Steve Thompson loves his job, and it shows—in his workspace at the Disney Store headquarters in Pasadena, California, the way he talks about the company and its legacy, and especially and how he designs products—always keeping his fellow Disney fans in mind. His recent work for the Disney Store spans all kind of items, including apparel, figurines, and dozens of snowglobes and Christmas ornaments. But its his work on the recent Disney Designer Collections that has fans buzzing. The limited-edition Disney Villains Designer Collection dolls started hitting shelves on September 10, just in time for Halloween, and they’ve already caused quite a stir.
Recently, D23 was lucky enough to sit down with Steve for an interview that spans his entire Disney career, which started when he was only 19. Get the scoop on his inspirations, what it’s like working with well-known Disney animator Glen Keane, what he felt when he first saw a product he designed in a Disney Store, and more.
How old were you when you started drawing?
I started drawing before I remember anything else. I have a very distinct memory of being really young, and I would draw under all of our furniture in the entire house. I’d lie on the floor—because I must not have been walking yet—and just draw. Everything looked really nice from above, and then it was this whole canvas of art underneath. But I’ve always been told that, before I could walk or talk or do anything, I was grabbing pencils and crayons and anything I could to do some sort of drawing. All through school, all the report cards going back to kindergarten would say, “Steve is really advanced at art.” I was lucky enough to have parents that didn’t squash that. They just thought, “Okay, there’s something—he’s gonna do something with this.”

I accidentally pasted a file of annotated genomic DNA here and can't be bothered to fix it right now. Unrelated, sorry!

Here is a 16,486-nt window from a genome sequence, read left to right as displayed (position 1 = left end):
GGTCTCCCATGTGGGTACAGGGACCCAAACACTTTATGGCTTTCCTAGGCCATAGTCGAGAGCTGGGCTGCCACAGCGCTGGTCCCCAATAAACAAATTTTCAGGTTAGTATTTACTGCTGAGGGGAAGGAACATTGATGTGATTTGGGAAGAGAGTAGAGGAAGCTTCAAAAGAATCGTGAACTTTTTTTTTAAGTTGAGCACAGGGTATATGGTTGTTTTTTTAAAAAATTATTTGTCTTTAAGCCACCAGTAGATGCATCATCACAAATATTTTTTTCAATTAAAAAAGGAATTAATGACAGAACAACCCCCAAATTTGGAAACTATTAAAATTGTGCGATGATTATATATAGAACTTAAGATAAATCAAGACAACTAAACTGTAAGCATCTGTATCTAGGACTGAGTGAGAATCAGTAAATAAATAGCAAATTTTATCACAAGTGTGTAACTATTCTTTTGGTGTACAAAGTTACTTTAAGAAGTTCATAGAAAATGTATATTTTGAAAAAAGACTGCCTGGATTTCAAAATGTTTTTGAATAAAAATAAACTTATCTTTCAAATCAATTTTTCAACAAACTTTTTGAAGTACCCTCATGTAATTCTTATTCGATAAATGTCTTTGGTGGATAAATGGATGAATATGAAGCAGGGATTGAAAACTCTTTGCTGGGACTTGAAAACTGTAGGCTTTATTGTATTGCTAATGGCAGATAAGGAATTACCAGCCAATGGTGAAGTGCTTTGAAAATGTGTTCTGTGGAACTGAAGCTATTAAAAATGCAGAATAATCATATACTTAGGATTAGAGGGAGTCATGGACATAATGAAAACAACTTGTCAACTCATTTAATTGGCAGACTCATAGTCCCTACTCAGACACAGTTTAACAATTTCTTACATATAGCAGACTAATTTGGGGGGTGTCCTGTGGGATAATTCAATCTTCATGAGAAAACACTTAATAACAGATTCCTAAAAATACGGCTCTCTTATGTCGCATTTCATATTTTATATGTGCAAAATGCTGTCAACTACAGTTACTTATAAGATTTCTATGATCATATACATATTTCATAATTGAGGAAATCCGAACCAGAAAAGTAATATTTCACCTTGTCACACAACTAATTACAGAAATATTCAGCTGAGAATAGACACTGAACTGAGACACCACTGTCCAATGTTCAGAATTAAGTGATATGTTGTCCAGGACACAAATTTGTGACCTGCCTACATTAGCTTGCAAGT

What your earliest memory of knowing you wanted to do this for a living?
Grade school. I’d always be doodling in my notebooks when I should’ve been paying attention to math, but at a certain point, I think my teachers realized, clearly, I’m not gonna be doing math as a career. So yes, very early on.
Have you always been a Disney fan?
[When I was younger], I remember saying, “I want to work for Disney.” And I was drawing Mickey Mouse and it was just so matter-of-fact. Like, “Oh, this is what I’m gonna do.” And it was very specific that Disney was the company I wanted to work for.
How did getting hired by Disney at the age of 19 come about?
I was finishing my second year at CalArts—it’s a four-year school. But we had had the Northridge earthquake that year , and it was just a crazy year. But there’s always portfolio reviews at the end of the school year, and some people came up [to CalArts] and I just figured, “Y’know, it’d be great to get some feedback at least.” I mean, they’re here. So I put a portfolio together and [one of the portfolio reviewers] was Disney Consumer Products, and they were looking for new talent. And I got a call from them saying, “We’d like to hire you.” I just thought it might be for the summer. And then after two weeks, they offered me a Senior Character Artist position. I went to school to work for Disney, and now I have an opportunity, so it’d be crazy to turn it down! That same week that I was offered a permanent spot, I got a call from Feature Animation and they wanted me to work on Pocahontas.
Why did you decide on CalArts for college, initially?
It’s this really impossibly hard school to get into. I found out after I applied. It was just… I’m going to CalArts because I wrote [to the Disney company] and they said that this would be a good school to look into, so… [I figured] that’s what I’m going to do. Somehow, there was this path for me, and I was following it the only way I knew how.
After Disney hired you, did you continue with your schooling?
I stopped. It is one of those weird things. Just because of the way the industry ebbs and flows, I had friends that stayed at school—and they got jobs right away. But when the industry started “closing,” there were people that had been in longer [who had priority]. It was perfect timing for me—and not something I recommend, but for whatever reason, it felt right and it made sense for me at the time. I’m really thankful that it seems to be still [working out for me].
What was the timeline of those first few years with Disney? You mentioned earlier that you were offered two jobs around the same time.